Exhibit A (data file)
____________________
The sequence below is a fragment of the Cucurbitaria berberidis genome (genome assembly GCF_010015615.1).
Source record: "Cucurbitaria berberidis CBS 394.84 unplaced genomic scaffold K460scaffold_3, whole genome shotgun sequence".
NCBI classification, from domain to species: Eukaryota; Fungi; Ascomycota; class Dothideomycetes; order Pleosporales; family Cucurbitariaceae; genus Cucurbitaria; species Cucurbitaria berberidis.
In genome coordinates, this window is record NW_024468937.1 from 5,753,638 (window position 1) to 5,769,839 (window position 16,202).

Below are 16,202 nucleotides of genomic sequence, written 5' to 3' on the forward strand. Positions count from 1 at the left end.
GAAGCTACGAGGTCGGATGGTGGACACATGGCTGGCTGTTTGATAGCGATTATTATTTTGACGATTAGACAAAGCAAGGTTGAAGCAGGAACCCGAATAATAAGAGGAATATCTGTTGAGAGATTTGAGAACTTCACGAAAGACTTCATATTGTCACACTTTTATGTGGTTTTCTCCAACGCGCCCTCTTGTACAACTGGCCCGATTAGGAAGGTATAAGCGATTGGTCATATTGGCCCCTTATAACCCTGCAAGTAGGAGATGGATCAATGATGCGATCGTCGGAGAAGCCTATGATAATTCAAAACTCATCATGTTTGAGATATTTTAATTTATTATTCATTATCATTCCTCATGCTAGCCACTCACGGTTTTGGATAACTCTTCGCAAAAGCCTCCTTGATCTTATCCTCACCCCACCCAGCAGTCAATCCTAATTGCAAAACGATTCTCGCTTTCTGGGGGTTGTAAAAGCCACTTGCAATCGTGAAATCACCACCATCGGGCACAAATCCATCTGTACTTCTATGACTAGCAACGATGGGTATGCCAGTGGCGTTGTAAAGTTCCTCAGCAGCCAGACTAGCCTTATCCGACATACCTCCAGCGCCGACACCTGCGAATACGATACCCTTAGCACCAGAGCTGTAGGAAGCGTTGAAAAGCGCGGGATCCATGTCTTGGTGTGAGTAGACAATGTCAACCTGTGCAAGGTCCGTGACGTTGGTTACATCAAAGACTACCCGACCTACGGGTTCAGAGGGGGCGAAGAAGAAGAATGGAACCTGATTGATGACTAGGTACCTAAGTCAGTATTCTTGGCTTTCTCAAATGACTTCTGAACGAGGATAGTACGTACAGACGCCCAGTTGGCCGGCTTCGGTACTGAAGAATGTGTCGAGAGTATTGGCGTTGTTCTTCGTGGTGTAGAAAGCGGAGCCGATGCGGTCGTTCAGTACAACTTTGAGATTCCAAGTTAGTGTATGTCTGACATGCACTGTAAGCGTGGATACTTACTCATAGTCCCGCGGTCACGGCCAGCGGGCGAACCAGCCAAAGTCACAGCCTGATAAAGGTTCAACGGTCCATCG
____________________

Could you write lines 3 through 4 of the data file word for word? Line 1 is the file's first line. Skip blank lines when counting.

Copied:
NCBI classification, from domain to species: Eukaryota; Fungi; Ascomycota; class Dothideomycetes; order Pleosporales; family Cucurbitariaceae; genus Cucurbitaria; species Cucurbitaria berberidis.
In genome coordinates, this window is record NW_024468937.1 from 5,753,638 (window position 1) to 5,769,839 (window position 16,202).